Transactional Leaders lead through Transaction. It’s very much I pay you this amount and in return you do what I say. “Transactional leadership depends on self-motivated people who work well in a structured, directed environment” (St. Thomas University Online, 2014). Their objectives are not so much about personal and individual growth but more about meeting the set objectives. Whilst this style doesn’t give much room for creativity or self expression, it’s a good style if you’ve got deadlines to meet.
Lastly, is the Laissez Faire style of Leadership. It’s the style of stand back and do nothing. Let the people go at their own pace, set their own objectives. Be themselves. “Do what you want as long as you get the job done right.” (St. Thomas University Online, 2014) This style is often given a bad rap, but oftentimes it’s important to stand back and let those around you take the reins. An important thing to remember is that, a good leader, is not just one of these styles. A good leader is someone that can embody parts of all three. Someone that can move between these styles when needed depending on what’s required.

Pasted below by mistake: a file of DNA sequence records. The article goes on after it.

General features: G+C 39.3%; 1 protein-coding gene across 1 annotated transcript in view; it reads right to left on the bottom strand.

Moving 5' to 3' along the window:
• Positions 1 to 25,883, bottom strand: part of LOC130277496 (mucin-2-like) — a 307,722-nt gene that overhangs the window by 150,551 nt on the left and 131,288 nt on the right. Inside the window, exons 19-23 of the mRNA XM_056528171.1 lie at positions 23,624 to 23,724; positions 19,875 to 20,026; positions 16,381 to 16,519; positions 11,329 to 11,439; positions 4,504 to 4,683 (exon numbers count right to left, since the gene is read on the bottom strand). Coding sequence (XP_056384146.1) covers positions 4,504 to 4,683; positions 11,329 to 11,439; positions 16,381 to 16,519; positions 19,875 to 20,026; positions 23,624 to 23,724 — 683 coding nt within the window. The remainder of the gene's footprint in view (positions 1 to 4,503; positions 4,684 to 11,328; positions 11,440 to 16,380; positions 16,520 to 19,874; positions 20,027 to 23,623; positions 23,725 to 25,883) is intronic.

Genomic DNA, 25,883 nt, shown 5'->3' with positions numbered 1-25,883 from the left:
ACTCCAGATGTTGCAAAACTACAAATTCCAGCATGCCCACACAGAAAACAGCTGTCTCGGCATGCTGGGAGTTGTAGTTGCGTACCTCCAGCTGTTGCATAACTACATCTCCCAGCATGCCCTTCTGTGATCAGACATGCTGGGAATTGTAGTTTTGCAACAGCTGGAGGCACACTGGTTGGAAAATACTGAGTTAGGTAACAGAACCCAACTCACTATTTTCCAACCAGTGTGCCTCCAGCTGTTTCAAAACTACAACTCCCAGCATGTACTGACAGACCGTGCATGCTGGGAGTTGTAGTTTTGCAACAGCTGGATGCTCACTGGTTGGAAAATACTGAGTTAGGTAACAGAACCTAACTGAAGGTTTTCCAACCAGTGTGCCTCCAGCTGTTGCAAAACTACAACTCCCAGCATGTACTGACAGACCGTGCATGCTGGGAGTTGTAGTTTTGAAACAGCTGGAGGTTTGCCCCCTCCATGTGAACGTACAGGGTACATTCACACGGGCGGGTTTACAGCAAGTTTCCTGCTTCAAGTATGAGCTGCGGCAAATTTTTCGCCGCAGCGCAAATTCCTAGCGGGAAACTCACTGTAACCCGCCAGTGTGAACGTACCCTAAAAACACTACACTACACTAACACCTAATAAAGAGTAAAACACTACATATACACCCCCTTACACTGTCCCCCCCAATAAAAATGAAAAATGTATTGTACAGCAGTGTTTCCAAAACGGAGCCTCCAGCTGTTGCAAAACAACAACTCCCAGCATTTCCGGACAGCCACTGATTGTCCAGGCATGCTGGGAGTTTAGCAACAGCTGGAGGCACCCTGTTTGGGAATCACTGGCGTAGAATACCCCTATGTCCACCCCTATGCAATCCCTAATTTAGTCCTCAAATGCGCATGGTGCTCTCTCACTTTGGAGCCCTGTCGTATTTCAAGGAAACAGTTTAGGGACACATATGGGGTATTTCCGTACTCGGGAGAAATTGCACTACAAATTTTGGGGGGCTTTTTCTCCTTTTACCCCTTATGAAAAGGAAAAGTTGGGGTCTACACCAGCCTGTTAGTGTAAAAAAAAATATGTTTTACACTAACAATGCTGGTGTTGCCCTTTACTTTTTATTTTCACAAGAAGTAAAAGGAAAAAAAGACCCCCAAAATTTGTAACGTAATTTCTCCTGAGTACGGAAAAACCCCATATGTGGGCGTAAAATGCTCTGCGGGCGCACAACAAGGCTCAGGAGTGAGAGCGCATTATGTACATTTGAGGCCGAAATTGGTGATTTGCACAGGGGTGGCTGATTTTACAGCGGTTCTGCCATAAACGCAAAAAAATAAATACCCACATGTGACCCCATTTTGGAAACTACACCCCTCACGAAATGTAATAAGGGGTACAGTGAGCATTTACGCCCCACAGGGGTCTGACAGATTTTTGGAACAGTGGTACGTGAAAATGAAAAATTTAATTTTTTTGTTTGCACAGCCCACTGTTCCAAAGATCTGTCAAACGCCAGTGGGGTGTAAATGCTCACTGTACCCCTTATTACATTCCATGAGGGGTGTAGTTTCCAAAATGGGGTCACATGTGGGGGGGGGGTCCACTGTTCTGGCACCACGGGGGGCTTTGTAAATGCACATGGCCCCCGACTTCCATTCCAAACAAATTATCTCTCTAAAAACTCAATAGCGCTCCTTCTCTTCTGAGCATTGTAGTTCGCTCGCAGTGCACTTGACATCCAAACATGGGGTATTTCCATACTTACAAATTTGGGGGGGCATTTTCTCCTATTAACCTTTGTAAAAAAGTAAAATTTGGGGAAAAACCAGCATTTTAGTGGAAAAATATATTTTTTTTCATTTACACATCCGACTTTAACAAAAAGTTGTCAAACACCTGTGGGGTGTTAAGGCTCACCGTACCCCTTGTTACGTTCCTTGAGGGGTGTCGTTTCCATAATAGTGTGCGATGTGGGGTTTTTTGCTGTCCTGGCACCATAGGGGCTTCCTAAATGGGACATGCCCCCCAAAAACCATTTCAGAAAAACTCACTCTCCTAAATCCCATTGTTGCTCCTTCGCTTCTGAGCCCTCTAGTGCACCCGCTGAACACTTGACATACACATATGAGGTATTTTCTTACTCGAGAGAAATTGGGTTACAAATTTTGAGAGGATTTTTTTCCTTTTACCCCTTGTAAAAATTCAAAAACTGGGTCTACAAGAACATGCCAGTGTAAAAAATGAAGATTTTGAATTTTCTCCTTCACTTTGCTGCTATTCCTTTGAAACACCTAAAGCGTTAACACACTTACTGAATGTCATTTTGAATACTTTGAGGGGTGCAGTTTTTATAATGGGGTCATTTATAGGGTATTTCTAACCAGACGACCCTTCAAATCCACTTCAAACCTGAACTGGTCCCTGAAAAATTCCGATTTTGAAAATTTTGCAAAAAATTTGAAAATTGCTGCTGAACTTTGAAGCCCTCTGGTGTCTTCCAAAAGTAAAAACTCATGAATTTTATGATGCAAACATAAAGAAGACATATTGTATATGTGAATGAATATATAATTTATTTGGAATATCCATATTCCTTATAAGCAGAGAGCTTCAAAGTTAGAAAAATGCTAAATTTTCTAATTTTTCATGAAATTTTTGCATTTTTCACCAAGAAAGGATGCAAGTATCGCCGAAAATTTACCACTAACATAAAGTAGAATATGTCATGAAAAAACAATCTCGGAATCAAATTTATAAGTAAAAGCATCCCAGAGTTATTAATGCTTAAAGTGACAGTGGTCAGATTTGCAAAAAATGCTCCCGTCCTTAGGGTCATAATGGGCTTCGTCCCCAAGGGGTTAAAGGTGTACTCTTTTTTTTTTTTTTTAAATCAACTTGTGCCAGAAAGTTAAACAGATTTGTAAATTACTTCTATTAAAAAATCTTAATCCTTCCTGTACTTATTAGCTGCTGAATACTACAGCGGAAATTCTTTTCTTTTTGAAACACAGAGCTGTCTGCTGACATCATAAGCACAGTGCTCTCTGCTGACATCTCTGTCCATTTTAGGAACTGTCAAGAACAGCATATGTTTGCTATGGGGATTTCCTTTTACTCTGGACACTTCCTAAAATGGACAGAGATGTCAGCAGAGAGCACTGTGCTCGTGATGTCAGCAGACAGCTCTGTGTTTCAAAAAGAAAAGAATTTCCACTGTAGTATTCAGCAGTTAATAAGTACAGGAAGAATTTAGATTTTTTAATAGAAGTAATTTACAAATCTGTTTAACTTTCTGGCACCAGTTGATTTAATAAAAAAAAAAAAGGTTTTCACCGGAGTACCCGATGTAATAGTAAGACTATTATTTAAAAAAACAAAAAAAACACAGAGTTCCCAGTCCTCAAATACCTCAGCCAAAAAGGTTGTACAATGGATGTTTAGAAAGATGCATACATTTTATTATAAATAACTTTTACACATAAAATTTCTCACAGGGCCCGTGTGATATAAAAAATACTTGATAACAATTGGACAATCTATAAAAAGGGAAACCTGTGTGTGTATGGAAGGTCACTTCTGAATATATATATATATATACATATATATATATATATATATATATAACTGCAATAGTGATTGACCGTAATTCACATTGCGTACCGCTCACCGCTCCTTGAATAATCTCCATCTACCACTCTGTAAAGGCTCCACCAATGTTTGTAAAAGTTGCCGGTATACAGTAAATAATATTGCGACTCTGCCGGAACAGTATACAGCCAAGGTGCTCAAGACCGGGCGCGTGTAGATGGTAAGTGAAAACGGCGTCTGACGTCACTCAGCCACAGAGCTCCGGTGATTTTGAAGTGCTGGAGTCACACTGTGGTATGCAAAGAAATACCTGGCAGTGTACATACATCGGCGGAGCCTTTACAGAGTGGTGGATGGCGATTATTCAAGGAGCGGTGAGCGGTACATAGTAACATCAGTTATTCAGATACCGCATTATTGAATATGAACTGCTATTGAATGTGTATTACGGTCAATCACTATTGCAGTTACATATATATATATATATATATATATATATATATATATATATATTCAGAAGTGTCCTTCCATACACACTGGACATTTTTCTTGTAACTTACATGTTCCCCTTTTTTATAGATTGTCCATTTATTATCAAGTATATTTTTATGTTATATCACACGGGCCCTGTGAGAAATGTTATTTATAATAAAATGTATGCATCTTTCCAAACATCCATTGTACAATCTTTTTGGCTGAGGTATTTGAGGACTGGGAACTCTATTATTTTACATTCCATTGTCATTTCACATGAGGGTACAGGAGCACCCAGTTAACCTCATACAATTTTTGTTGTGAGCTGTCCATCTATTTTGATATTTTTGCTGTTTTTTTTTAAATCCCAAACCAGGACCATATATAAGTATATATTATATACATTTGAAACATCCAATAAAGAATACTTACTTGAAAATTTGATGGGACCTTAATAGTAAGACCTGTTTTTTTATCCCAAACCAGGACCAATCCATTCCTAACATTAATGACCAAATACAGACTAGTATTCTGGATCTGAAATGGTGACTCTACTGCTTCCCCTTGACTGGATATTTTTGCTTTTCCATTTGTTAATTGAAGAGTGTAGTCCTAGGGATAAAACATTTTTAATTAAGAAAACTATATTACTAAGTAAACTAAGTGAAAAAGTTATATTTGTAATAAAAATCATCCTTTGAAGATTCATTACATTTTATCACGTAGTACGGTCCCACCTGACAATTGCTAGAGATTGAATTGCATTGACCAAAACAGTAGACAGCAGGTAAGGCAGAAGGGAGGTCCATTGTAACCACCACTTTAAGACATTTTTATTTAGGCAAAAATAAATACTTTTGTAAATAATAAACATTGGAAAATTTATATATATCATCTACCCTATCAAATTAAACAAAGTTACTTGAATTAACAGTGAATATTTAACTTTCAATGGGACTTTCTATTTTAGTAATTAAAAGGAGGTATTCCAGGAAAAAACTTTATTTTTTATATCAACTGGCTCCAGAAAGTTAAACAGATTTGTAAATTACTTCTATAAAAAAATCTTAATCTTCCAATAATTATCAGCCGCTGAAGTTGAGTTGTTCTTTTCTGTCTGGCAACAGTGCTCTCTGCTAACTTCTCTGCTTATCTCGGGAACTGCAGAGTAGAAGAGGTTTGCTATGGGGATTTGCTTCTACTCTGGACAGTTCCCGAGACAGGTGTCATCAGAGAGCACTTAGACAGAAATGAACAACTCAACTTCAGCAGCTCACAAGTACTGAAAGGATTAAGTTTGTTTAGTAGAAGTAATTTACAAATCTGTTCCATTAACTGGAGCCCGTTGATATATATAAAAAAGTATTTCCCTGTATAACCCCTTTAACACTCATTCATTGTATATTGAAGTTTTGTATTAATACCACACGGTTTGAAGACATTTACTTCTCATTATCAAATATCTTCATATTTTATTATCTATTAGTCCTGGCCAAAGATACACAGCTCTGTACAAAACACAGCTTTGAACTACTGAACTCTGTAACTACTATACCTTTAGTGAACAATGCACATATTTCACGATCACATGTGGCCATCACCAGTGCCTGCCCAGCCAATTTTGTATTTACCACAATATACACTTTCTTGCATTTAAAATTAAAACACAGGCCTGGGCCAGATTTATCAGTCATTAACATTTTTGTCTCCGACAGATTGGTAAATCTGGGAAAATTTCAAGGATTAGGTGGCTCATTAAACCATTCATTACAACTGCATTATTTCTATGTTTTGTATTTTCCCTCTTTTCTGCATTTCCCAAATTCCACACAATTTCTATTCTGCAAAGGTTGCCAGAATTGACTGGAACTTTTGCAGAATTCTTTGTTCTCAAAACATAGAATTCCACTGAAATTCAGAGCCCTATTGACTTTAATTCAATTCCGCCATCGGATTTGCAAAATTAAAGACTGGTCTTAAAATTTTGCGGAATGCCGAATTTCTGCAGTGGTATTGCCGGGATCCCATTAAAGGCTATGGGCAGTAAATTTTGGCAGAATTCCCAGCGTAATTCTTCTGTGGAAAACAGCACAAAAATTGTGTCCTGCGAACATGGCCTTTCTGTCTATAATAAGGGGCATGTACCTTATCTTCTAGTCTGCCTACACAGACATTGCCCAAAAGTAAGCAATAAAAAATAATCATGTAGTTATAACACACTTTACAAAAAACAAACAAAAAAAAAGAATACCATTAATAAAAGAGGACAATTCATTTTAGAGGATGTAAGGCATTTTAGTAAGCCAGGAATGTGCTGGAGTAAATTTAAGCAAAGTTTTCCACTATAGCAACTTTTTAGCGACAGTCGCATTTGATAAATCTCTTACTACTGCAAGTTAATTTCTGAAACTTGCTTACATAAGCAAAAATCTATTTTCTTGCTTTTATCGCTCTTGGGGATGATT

Often people can have a hard time grasping this concept. Only because many people need something definitive to be sure about. But the problem with being definite about leadership styles and in turn how we lead ourselves, is that it doesn’t allow us to adapt. To be what we need to be for the situation. In the modern world, a lot of emphasis is given to the Transformational Leadership style. It’s new, it’s creative, it gives people space and time to be themselves. But does it hold people accountable? Does it meet deadlines? Oftentimes no. We all want Leaders, Bosses, Parents & Mentors that have our best interests at heart. To give us the space and the room to grow and change. Those things are critical to a person's being. WIthout those things, many of us become shells of what we once were. But at the same time, we need structure, we need to be held accountable. Otherwise, how can we be our best? How can we grow and change?
Transactional Leadership is often considered outdated, or “structure but stale” (Honestly, 2019). But does this style deserve this label? In many ways it’s still a cornerstone of how our civilization functions. We all need money, to live, to move, to grow. And in an organisation, or even in your personal life, you need to hit targets. You need to do the things you say you’re going to do. Otherwise, we become stagnant, unmoving. This highlights why mixing these two styles together is so important. A good leader allows both themselves and those around them to grow and change. To express themselves. But a good leader also holds people and themselves accountable. At the end of the day, especially within organisations, we’re given money in exchange for work, but you pick that work. You pick the organisation. You pick your journey in this life. In order for things to go around in this world, you’ve got to hold up your end of the bargain.